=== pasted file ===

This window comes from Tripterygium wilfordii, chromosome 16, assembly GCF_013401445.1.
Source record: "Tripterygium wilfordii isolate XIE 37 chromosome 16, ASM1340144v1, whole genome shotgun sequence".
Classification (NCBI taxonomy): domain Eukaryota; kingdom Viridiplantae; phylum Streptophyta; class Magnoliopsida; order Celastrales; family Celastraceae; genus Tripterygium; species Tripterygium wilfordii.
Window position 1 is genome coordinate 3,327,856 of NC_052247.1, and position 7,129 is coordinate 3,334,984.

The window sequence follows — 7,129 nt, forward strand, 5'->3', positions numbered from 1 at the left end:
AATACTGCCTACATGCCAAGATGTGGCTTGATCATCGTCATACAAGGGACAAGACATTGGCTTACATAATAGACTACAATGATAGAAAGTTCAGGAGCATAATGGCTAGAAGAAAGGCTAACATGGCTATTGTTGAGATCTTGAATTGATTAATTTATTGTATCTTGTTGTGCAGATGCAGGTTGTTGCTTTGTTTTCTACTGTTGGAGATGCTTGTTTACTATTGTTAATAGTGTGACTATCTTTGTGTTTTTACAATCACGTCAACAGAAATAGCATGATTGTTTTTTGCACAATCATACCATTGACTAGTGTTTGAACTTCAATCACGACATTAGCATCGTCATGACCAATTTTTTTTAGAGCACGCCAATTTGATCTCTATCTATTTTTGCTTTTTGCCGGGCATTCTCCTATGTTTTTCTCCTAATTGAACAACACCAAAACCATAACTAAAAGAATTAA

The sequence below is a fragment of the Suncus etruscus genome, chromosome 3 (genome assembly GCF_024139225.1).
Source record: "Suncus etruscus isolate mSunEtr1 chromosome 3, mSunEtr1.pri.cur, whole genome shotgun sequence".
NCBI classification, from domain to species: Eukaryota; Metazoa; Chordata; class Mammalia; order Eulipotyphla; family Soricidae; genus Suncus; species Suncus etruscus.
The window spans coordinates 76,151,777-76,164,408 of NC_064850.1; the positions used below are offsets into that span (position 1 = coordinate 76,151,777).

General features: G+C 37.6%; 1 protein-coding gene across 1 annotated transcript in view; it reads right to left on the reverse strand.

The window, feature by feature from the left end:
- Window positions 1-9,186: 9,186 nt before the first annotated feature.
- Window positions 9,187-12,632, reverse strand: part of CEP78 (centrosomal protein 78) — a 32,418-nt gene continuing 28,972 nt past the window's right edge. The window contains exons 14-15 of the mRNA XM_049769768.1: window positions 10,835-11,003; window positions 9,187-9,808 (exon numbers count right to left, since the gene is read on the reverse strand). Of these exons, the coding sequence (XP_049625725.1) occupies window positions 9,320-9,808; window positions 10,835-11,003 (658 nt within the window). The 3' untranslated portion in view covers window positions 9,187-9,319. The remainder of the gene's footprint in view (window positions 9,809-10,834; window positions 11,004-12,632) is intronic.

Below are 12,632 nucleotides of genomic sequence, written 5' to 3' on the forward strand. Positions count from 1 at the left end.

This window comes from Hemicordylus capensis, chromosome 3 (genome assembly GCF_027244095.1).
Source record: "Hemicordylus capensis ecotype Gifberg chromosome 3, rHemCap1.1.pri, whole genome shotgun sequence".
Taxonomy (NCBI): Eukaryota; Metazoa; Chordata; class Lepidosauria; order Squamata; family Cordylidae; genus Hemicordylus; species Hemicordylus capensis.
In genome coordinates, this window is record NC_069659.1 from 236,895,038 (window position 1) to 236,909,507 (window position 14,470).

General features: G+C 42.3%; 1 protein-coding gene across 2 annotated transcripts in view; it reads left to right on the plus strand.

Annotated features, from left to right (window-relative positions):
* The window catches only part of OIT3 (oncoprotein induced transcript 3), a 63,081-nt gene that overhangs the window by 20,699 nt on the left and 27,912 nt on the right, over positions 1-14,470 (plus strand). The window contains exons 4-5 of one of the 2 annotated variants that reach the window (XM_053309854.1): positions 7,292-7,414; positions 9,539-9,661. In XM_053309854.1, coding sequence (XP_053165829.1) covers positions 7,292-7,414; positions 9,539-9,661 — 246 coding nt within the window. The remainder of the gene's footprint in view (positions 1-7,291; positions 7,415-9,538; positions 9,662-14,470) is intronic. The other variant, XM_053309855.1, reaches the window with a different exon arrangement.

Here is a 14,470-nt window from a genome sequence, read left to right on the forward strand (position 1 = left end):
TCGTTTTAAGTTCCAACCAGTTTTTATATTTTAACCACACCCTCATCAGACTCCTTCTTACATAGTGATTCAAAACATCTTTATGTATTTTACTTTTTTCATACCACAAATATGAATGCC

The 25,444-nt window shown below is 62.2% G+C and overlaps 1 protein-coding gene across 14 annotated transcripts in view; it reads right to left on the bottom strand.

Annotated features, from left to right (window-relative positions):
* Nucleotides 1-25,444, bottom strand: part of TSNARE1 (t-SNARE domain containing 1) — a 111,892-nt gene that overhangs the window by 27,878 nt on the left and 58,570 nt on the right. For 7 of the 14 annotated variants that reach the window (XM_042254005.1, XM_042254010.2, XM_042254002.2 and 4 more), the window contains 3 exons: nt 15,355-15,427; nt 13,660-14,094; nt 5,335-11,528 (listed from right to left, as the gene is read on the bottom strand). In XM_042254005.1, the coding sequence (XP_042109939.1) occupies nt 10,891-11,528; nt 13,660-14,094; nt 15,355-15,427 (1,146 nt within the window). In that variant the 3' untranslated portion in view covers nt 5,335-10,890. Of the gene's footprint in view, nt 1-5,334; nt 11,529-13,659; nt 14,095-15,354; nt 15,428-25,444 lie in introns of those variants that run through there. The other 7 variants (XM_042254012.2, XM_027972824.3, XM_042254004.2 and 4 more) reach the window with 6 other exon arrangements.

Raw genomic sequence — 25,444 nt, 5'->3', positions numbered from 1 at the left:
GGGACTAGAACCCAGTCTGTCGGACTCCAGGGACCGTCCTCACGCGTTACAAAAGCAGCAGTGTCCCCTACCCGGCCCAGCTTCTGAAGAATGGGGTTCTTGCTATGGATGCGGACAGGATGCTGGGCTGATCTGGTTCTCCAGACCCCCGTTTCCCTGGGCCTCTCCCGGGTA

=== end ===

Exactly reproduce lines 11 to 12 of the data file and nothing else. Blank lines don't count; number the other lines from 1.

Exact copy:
General features: G+C 37.6%; 1 protein-coding gene across 1 annotated transcript in view; it reads right to left on the reverse strand.

The window, feature by feature from the left end: